Life isn't easy. For some of us sudden hair loss can make matters even worse. Whether you're a man or a woman, suffering from alopecia areata can definitely hurt your confidence levels and affect your social life. So in order to provide you with a basic understanding of the condition, we've compiled below some information that we hope you find helpful. Mind you we are not doctors, so if you're experiencing any of the symptoms, always safer to go see a doctor rather than google your way out of it.
What is Alopecia Areata?
Alopecia Areata is characterised by hair loss in small, coin-sized patches on the scalp affecting mostly pigmented hair. Sometimes the hair loss is diffused causing an overall thinning of the scalp hair. It can occur at any age and can also affect the whole scalp or even the entire body. The hair loss takes place due to inflammation. While the cause is unknown, it is thought that the white blood cells in the body are pushed to attack the cells in the hair follicles believing them to be foreign objects, causing them to shrink and dramatically suppress or stop hair production. And to everyone's surprise, there is actually little scientific evidence linking stress to alopecia areata, with the link likely being coincidental.
Good news is that the hair is very likely to regrow within a year without treatment, with growth starting at the centre of the patch and thickening and gaining colour over time. Nevertheless, the episode may repeat itself in the future and the wider the area of hair loss, the less likely it is to regrow. This would be the case where the loss affects the entire scalp or the body as well as the scalp.
There seems to be a genetic predisposition to alopecia areata so if a close family member has it, your chances of developing it increase.
What are the symptoms?
In the scalp itself, some may experience a tingling sensation and reddening of the skin in the balding section, though the underlying skin should overall be unscarred. You will notice the presence of what are termed 'exclamation point hairs' which are basically hairs which are narrower along the length closer to the base resembling an exclamation point. These can be surrounding the bald patches and are more fragile, tending to pull out more easily.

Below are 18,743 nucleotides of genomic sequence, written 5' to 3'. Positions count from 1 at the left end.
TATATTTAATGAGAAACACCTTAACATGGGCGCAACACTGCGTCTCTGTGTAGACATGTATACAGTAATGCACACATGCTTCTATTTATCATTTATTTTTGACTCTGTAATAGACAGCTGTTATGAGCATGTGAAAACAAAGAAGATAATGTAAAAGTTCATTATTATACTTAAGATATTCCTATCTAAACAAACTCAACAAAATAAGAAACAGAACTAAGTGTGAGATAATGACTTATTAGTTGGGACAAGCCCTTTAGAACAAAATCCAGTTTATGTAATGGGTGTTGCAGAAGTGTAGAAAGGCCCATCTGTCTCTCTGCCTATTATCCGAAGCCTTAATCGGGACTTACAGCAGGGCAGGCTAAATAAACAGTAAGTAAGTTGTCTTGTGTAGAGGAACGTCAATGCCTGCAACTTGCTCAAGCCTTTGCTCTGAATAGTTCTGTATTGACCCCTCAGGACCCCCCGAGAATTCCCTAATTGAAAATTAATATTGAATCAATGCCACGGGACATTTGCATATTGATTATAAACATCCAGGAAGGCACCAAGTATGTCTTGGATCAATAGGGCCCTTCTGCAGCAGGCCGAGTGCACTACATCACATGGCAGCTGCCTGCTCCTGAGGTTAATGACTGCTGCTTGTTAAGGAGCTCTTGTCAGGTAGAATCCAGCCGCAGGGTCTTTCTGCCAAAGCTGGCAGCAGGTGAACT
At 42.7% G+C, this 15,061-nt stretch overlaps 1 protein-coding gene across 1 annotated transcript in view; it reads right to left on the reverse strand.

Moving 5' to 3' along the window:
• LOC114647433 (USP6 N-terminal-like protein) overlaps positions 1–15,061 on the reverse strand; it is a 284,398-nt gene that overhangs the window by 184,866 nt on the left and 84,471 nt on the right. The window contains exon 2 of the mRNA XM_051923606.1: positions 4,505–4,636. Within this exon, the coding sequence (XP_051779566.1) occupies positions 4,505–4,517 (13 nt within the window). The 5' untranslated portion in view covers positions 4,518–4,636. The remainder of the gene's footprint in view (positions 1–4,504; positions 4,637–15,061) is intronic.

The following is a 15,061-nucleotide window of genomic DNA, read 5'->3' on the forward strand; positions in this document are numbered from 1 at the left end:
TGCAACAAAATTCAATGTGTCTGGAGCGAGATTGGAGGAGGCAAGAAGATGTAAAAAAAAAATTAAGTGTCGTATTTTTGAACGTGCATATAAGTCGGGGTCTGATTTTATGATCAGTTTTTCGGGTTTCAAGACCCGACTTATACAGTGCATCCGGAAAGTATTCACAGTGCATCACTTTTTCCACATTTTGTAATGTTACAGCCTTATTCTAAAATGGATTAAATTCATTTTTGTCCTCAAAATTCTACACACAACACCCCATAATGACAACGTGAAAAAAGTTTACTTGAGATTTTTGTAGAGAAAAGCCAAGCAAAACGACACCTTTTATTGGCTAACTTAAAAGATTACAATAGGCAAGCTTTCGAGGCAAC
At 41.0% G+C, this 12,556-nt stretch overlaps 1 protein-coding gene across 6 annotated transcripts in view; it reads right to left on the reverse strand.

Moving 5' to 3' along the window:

Other symptoms may be seen in your nails, which tend to become thin and split, contain white spots or develop small pits.
What can you do to stop it?
Unfortunately, there is no cure to alopecia. As mentioned, if your hair loss affects a small patch of hair then it is likely that the hair will grow back without needing to do much to it.
Nevertheless, it is advised that you protect the area by using sunscreen against sun exposure and use hats or scarves to keep the area warm. For guys unfortunately it will be easier to cope since they can just shave the whole thing. However, for us ladies that option might be out of the cards for several reasons.
Yet you will find online a myriad of people on online forums and Youtube describing their success with homemade treatments such as rubbing onion or garlic juice to the section or using rosemary oil, which due to being natural treatments are unlikely to cause any harm in trying. Others resort to alternative treatments such as acupuncture and aromatherapy, though we cannot attest to their efficacy.
If a year has passed by and that section of hair has not grown back, it may be best to visit a doctor if you kept delaying it, since they will be best placed to recommend you treatments that may aid in the hair regrowth process. If all fails, just remember that hair is just hair at the end of the day and that You are Beautiful with and without it.
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*Information on this website is provided for informational purposes only and is not intended as a substitute for the advice provided by your physician or other healthcare professional. You should not use the information on this website for diagnosing or treating a health problem or disease, or prescribing any medication or other treatment.*